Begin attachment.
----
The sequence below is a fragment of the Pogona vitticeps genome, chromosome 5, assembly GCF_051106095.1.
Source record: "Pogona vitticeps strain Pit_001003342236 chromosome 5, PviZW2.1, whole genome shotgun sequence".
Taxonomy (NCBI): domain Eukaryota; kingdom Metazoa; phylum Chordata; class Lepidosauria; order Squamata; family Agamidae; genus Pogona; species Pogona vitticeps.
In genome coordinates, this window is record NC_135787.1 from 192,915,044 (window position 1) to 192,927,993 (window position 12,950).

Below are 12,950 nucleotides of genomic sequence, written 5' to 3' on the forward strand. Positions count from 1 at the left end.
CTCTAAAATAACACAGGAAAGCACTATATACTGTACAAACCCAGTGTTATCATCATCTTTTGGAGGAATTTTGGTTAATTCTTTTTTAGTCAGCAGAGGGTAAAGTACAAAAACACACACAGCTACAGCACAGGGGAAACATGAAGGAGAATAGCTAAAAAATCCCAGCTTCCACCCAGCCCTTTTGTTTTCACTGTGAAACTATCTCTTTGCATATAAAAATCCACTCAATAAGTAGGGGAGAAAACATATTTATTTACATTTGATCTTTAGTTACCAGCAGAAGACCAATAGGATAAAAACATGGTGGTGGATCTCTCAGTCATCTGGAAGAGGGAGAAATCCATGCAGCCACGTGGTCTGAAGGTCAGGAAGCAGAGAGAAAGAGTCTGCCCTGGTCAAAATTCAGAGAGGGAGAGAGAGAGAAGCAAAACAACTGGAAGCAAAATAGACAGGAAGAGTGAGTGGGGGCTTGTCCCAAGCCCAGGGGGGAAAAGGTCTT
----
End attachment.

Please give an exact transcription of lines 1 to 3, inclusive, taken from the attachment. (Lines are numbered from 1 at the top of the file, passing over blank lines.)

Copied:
The sequence below is a fragment of the Pogona vitticeps genome, chromosome 5, assembly GCF_051106095.1.
Source record: "Pogona vitticeps strain Pit_001003342236 chromosome 5, PviZW2.1, whole genome shotgun sequence".
Taxonomy (NCBI): domain Eukaryota; kingdom Metazoa; phylum Chordata; class Lepidosauria; order Squamata; family Agamidae; genus Pogona; species Pogona vitticeps.